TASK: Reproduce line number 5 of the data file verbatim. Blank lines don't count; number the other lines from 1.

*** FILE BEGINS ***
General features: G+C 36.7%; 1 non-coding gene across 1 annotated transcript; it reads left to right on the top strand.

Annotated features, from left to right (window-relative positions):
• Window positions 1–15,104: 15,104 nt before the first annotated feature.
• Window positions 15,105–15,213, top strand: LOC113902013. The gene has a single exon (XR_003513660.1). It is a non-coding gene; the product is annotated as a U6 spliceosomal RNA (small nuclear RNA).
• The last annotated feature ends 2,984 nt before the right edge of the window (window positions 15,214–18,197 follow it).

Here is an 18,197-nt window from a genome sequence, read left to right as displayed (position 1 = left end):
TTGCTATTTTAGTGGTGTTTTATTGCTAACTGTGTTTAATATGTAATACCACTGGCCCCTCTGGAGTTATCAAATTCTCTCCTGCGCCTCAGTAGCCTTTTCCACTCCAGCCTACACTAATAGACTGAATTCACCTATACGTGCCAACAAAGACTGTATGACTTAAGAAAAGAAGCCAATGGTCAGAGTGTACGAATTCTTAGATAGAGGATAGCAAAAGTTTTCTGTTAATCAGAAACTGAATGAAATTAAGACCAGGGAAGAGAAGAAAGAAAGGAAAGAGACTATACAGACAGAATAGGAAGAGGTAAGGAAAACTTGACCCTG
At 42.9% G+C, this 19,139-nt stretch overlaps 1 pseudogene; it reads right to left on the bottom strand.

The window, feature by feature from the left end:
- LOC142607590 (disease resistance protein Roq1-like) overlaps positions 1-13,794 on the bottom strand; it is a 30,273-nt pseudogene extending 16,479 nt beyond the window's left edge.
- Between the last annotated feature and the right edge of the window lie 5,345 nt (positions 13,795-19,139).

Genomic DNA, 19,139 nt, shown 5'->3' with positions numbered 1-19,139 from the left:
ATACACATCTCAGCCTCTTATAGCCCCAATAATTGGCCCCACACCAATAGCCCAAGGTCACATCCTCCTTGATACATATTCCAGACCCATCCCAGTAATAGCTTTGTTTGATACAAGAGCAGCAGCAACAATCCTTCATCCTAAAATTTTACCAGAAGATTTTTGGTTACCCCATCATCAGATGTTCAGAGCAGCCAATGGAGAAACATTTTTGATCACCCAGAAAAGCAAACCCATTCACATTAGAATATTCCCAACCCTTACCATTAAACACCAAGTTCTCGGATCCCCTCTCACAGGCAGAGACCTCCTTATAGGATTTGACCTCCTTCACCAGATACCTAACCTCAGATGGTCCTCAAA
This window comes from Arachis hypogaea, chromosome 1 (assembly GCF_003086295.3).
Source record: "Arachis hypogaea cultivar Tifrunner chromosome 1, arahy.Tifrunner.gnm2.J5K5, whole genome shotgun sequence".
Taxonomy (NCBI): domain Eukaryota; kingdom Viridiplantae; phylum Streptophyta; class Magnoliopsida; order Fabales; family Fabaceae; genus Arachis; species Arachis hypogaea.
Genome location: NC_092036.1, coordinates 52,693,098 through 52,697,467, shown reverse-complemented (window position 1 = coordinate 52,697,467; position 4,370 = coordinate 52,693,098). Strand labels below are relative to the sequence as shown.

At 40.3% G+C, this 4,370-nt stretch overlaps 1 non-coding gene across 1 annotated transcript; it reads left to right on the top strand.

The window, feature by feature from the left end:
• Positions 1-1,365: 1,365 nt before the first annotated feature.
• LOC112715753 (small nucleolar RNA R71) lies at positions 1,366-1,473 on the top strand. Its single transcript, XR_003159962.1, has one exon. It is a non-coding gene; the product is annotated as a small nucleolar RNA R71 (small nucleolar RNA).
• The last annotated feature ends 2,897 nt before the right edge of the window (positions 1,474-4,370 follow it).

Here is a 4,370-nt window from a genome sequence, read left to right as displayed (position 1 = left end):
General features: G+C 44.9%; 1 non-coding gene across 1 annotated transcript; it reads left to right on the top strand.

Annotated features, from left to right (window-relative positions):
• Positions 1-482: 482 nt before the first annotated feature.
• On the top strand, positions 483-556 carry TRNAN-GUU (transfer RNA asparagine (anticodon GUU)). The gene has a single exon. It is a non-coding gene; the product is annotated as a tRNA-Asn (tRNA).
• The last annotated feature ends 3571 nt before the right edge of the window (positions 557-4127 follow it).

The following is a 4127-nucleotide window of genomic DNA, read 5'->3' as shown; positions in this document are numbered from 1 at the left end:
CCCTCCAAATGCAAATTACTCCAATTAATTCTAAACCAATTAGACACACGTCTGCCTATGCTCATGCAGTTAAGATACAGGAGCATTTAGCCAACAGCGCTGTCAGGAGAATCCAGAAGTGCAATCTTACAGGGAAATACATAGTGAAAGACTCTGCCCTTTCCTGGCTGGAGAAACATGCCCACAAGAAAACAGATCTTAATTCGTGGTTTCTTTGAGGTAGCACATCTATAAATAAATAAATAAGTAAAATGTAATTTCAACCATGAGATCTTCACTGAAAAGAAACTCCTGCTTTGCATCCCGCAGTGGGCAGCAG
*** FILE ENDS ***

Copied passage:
• The last annotated feature ends 2,984 nt before the right edge of the window (window positions 15,214–18,197 follow it).